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Publication numberUS2993100 A
Publication typeGrant
Publication dateJul 18, 1961
Filing dateMar 13, 1958
Priority dateMar 13, 1958
Publication numberUS 2993100 A, US 2993100A, US-A-2993100, US2993100 A, US2993100A
InventorsMaeder Paul F
Original AssigneeSpeidel Corp
Export CitationBiBTeX, EndNote, RefMan
External Links: USPTO, USPTO Assignment, Espacenet
Inertial detector
US 2993100 A
Abstract  available in
Images(1)
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Claims  available in
Description  (OCR text may contain errors)

July 18, 1961 P. F. MAEDE-R INERTIAL DETECTOR Filed March 13, 1958 INVENTOR.

PAUL F. MAEDER ATTORNEYS United States Patent f 2,993,100 INERTIAL DETECTOR Paul F. Maeder, Rumford, R.I., assignor to Speidel Corpstiraton, Providence, R.I., a corporation of Rhode Filed Mar. 13, 1958, Ser. No. 721,193 7 Claims. (Cl. 200-6153) The present invention relates to acceleration-responsive devices and, in one particular aspect, to improved accelerometer instruments which provide output signals accurately characterizing predetermined acceleration conditions while withstanding and remaining non-responsive to certain severe environmental conditions.

Acceleration forces experienced under influences of gravity, changing velocities, vibration, shock and the like, are commonly measured for such purposes as analyzing structures or initiating control operations. Illustrative of these are the dynamic measurements of vibratory displacements of aircraft control surfaces or structural members, and the gauging of accelerations associated with projectiles or missiles. The magnitude of these forces must in most instances be correlated with direction to convey fullest information, and the sensing devices employed are thus often designed to achieve responses only along isolated axes. One simple form of accelerometer of this general character utilizes an inertia member or mass resiliently restrained against deflections along a single suspension axis which is fixed in relation to a casing or support, the relative displacements between the inertia member and support signifying occurrences of accelerations having components aligned with the suspension axis. Sensitivity to very low level accelerations can be approached with such devices when the supported mass is relatively large and the resilient restraint along the defiection axis is slight and unattended by friction effects. To this end, it has been known to utilize such aids as forced-air bearing support for the mass in reducing friction, and it has been another practice to employ supports in the form of flat springs or diaphragms in substitution for conventional bearings and springs to take advantage of the desirable radial stiffness and axial resilience which they exhibit. In yet other arrangements, the supported mass is made relatively light, enabling the use of sensitive support springs which can safely assume the slight radial loading, and a liquid is distributed within the instrument casing to dampen responses to certain vibratory accelerations by virtue of a pumping action and thereby to occasion an apparent increase in eifective mass along the deflection axis under such vibration conditions. Compar-able damping may be realized also through fluid shear or magnetic damping effects.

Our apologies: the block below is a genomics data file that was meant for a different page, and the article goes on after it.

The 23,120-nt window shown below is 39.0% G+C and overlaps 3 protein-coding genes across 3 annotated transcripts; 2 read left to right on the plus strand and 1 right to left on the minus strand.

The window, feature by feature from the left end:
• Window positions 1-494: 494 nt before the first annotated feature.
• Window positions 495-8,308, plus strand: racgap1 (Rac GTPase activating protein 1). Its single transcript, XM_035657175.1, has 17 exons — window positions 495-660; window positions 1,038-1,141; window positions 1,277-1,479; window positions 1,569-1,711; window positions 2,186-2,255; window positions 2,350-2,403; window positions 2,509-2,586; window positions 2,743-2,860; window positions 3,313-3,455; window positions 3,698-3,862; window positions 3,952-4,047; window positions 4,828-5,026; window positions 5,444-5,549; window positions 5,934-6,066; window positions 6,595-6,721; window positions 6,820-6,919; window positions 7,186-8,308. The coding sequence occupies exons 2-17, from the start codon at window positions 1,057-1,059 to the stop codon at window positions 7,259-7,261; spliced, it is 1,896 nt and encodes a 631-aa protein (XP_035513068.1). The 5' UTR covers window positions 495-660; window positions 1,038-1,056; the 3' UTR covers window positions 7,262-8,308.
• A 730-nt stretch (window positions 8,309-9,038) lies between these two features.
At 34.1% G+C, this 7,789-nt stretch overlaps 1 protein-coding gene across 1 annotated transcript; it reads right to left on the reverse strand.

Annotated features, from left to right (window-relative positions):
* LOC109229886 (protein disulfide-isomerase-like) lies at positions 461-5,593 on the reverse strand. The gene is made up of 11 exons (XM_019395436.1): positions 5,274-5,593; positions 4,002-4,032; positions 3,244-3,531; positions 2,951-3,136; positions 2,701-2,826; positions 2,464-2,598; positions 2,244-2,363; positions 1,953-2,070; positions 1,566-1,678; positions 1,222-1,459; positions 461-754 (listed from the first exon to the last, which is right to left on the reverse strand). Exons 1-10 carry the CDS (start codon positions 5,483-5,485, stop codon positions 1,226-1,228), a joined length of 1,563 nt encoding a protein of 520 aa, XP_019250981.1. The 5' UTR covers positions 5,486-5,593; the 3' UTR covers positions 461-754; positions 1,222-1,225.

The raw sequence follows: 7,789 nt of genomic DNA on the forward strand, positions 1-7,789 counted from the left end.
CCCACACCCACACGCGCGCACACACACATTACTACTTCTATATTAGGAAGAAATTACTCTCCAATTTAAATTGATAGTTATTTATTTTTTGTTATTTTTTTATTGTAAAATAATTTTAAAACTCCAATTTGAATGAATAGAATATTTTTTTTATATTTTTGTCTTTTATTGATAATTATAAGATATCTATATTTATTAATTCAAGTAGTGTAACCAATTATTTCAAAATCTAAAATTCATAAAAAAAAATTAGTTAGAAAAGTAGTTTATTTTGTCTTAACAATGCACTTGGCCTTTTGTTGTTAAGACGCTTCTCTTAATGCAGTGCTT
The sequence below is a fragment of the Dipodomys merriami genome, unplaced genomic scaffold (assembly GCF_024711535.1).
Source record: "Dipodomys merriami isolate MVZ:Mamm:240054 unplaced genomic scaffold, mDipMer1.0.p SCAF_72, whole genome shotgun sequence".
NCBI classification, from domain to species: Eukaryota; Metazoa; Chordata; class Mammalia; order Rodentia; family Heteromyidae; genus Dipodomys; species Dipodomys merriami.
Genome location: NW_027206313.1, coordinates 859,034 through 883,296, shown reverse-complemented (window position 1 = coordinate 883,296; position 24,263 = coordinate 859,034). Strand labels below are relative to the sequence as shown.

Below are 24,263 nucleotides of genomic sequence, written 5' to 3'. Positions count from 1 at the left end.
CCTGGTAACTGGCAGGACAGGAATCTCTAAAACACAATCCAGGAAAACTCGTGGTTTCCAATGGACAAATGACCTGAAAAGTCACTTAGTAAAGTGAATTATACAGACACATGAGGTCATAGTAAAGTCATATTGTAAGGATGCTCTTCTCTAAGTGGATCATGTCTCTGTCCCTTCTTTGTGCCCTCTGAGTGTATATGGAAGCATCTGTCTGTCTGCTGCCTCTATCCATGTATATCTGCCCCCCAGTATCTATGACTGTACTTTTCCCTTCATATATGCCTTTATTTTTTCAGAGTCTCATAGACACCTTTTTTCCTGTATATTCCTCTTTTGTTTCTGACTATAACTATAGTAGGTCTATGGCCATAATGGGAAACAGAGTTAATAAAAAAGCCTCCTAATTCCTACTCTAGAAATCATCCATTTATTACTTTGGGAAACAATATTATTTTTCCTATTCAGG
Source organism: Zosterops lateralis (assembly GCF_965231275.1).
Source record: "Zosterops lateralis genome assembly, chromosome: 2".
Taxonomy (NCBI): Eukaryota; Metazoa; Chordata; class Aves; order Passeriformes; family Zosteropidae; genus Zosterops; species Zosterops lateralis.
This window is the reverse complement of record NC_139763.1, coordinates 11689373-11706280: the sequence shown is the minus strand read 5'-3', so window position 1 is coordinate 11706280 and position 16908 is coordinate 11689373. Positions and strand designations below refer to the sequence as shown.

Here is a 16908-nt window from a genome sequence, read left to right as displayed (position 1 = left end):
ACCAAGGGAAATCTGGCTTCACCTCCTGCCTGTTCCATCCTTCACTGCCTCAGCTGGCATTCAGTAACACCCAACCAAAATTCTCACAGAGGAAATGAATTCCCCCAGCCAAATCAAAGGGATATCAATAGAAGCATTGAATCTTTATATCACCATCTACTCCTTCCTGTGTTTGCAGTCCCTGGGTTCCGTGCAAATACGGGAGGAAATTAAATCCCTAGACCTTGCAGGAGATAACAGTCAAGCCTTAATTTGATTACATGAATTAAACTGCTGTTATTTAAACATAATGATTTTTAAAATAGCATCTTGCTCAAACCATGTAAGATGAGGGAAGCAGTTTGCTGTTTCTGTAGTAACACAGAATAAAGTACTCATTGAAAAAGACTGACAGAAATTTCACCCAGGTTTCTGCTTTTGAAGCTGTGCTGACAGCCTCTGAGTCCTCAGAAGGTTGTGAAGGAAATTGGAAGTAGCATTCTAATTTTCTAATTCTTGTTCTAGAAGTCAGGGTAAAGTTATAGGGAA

In practicing either magnetic or dense fluid damping, it is found that the response characteristics are acutely variable with temperature and that temperature-compensating arrangements must be employed if precision operation is to be approached over broad ranges of environmental temperatures. Bulk, complexity and manufacturing costs are affected by associated compensation equipment, as they are also by provision of devices such as air bearings which require continuous forced supplies. Through the present teachings, however, thermally-induced errors may be reduced to wholly negligible values in sensitive acceleration-responsive devices which are of particularly simple and diminutive mechanical constructions and which incorporate multi-purpose pneumatic elements of critical proportions. Optimized performance characteristics accrue from certain restraints offered by trapped compressible gaseous fluid which aid sensitive return springs, and from self-generated gas film support, and from gaseous fiuid damping against shock injuries, as Well as from important frequency tuning of the pneu- 'ice matic elements which improves the response of the suspended mass system.

Accordingly, it is one of the objects of the present invention to provide improved inertial detector apparatus of simple mechanical construction which is both highly sensitive and immune to effects of ambient temperature variations.